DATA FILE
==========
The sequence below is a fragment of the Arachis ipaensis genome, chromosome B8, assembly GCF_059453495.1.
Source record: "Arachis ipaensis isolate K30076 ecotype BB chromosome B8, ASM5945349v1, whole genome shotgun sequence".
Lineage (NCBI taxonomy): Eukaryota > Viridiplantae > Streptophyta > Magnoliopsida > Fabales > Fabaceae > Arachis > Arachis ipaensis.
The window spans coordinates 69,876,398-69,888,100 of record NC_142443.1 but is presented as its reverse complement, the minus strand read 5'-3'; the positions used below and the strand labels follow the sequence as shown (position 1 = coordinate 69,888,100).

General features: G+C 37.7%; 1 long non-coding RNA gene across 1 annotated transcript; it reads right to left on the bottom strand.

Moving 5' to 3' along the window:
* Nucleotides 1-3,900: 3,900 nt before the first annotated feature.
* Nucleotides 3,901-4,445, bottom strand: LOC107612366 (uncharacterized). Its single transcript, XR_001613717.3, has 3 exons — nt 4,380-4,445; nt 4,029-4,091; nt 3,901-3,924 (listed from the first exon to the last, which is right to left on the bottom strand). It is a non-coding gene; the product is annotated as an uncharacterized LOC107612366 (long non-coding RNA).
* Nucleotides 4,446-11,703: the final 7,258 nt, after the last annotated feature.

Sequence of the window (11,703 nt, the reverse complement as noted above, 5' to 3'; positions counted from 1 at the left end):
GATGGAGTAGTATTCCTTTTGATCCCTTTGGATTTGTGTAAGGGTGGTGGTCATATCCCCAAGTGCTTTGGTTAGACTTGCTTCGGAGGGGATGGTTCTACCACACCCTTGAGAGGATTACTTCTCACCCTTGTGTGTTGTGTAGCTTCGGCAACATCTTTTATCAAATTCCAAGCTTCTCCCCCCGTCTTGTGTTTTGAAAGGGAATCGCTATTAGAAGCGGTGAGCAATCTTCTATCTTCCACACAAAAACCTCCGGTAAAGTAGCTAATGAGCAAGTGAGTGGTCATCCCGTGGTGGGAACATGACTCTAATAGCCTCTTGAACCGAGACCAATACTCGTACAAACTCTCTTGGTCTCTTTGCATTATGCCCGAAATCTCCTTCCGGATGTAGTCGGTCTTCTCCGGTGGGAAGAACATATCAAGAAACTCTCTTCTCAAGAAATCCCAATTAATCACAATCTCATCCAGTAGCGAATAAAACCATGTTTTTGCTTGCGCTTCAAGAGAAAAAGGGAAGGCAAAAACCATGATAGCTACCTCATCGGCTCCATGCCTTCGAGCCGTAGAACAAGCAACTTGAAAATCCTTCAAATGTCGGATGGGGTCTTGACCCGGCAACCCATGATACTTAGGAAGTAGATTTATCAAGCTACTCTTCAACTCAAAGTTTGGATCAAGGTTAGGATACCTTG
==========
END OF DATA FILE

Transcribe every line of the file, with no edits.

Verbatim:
The sequence below is a fragment of the Arachis ipaensis genome, chromosome B8, assembly GCF_059453495.1.
Source record: "Arachis ipaensis isolate K30076 ecotype BB chromosome B8, ASM5945349v1, whole genome shotgun sequence".
Lineage (NCBI taxonomy): Eukaryota > Viridiplantae > Streptophyta > Magnoliopsida > Fabales > Fabaceae > Arachis > Arachis ipaensis.
The window spans coordinates 69,876,398-69,888,100 of record NC_142443.1 but is presented as its reverse complement, the minus strand read 5'-3'; the positions used below and the strand labels follow the sequence as shown (position 1 = coordinate 69,888,100).

General features: G+C 37.7%; 1 long non-coding RNA gene across 1 annotated transcript; it reads right to left on the bottom strand.

Moving 5' to 3' along the window:
* Nucleotides 1-3,900: 3,900 nt before the first annotated feature.
* Nucleotides 3,901-4,445, bottom strand: LOC107612366 (uncharacterized). Its single transcript, XR_001613717.3, has 3 exons — nt 4,380-4,445; nt 4,029-4,091; nt 3,901-3,924 (listed from the first exon to the last, which is right to left on the bottom strand). It is a non-coding gene; the product is annotated as an uncharacterized LOC107612366 (long non-coding RNA).
* Nucleotides 4,446-11,703: the final 7,258 nt, after the last annotated feature.

Sequence of the window (11,703 nt, the reverse complement as noted above, 5' to 3'; positions counted from 1 at the left end):
GATGGAGTAGTATTCCTTTTGATCCCTTTGGATTTGTGTAAGGGTGGTGGTCATATCCCCAAGTGCTTTGGTTAGACTTGCTTCGGAGGGGATGGTTCTACCACACCCTTGAGAGGATTACTTCTCACCCTTGTGTGTTGTGTAGCTTCGGCAACATCTTTTATCAAATTCCAAGCTTCTCCCCCCGTCTTGTGTTTTGAAAGGGAATCGCTATTAGAAGCGGTGAGCAATCTTCTATCTTCCACACAAAAACCTCCGGTAAAGTAGCTAATGAGCAAGTGAGTGGTCATCCCGTGGTGGGAACATGACTCTAATAGCCTCTTGAACCGAGACCAATACTCGTACAAACTCTCTTGGTCTCTTTGCATTATGCCCGAAATCTCCTTCCGGATGTAGTCGGTCTTCTCCGGTGGGAAGAACATATCAAGAAACTCTCTTCTCAAGAAATCCCAATTAATCACAATCTCATCCAGTAGCGAATAAAACCATGTTTTTGCTTGCGCTTCAAGAGAAAAAGGGAAGGCAAAAACCATGATAGCTACCTCATCGGCTCCATGCCTTCGAGCCGTAGAACAAGCAACTTGAAAATCCTTCAAATGTCGGATGGGGTCTTGACCCGGCAACCCATGATACTTAGGAAGTAGATTTATCAAGCTACTCTTCAACTCAAAGTTTGGATCAAGGTTAGGATACCTTG